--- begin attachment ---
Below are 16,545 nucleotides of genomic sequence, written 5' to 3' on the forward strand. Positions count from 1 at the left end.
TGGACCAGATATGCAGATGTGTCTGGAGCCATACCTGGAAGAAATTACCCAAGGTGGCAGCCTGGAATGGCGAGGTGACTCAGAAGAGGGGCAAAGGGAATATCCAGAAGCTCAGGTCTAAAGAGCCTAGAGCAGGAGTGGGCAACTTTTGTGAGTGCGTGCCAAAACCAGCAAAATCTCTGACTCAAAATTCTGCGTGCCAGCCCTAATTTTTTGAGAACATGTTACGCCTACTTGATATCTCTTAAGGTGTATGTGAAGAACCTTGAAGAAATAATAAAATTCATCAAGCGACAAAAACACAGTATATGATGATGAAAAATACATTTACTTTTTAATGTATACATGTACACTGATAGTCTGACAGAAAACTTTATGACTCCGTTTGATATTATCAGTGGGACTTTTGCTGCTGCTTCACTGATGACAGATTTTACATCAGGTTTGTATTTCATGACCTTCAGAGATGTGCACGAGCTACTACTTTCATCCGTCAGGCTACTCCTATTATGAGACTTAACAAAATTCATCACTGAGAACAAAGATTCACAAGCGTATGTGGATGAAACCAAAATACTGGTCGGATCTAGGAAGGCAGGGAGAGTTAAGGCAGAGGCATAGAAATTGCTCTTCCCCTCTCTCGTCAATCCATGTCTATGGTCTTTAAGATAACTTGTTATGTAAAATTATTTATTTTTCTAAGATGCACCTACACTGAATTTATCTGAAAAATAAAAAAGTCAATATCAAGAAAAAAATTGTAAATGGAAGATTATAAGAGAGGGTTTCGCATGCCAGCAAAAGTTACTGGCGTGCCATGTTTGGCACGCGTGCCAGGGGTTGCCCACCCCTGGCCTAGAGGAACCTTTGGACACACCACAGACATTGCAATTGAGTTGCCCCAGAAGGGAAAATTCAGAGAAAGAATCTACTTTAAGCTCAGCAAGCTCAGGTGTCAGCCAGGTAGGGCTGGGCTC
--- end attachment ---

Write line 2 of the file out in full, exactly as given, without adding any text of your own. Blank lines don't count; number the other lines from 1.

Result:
TGGACCAGATATGCAGATGTGTCTGGAGCCATACCTGGAAGAAATTACCCAAGGTGGCAGCCTGGAATGGCGAGGTGACTCAGAAGAGGGGCAAAGGGAATATCCAGAAGCTCAGGTCTAAAGAGCCTAGAGCAGGAGTGGGCAACTTTTGTGAGTGCGTGCCAAAACCAGCAAAATCTCTGACTCAAAATTCTGCGTGCCAGCCCTAATTTTTTGAGAACATGTTACGCCTACTTGATATCTCTTAAGGTGTATGTGAAGAACCTTGAAGAAATAATAAAATTCATCAAGCGACAAAAACACAGTATATGATGATGAAAAATACATTTACTTTTTAATGTATACATGTACACTGATAGTCTGACAGAAAACTTTATGACTCCGTTTGATATTATCAGTGGGACTTTTGCTGCTGCTTCACTGATGACAGATTTTACATCAGGTTTGTATTTCATGACCTTCAGAGATGTGCACGAGCTACTACTTTCATCCGTCAGGCTACTCCTATTATGAGACTTAACAAAATTCATCACTGAGAACAAAGATTCACAAGCGTATGTGGATGAAACCAAAATACTGGTCGGATCTAGGAAGGCAGGGAGAGTTAAGGCAGAGGCATAGAAATTGCTCTTCCCCTCTCTCGTCAATCCATGTCTATGGTCTTTAAGATAACTTGTTATGTAAAATTATTTATTTTTCTAAGATGCACCTACACTGAATTTATCTGAAAAATAAAAAAGTCAATATCAAGAAAAAAATTGTAAATGGAAGATTATAAGAGAGGGTTTCGCATGCCAGCAAAAGTTACTGGCGTGCCATGTTTGGCACGCGTGCCAGGGGTTGCCCACCCCTGGCCTAGAGGAACCTTTGGACACACCACAGACATTGCAATTGAGTTGCCCCAGAAGGGAAAATTCAGAGAAAGAATCTACTTTAAGCTCAGCAAGCTCAGGTGTCAGCCAGGTAGGGCTGGGCTC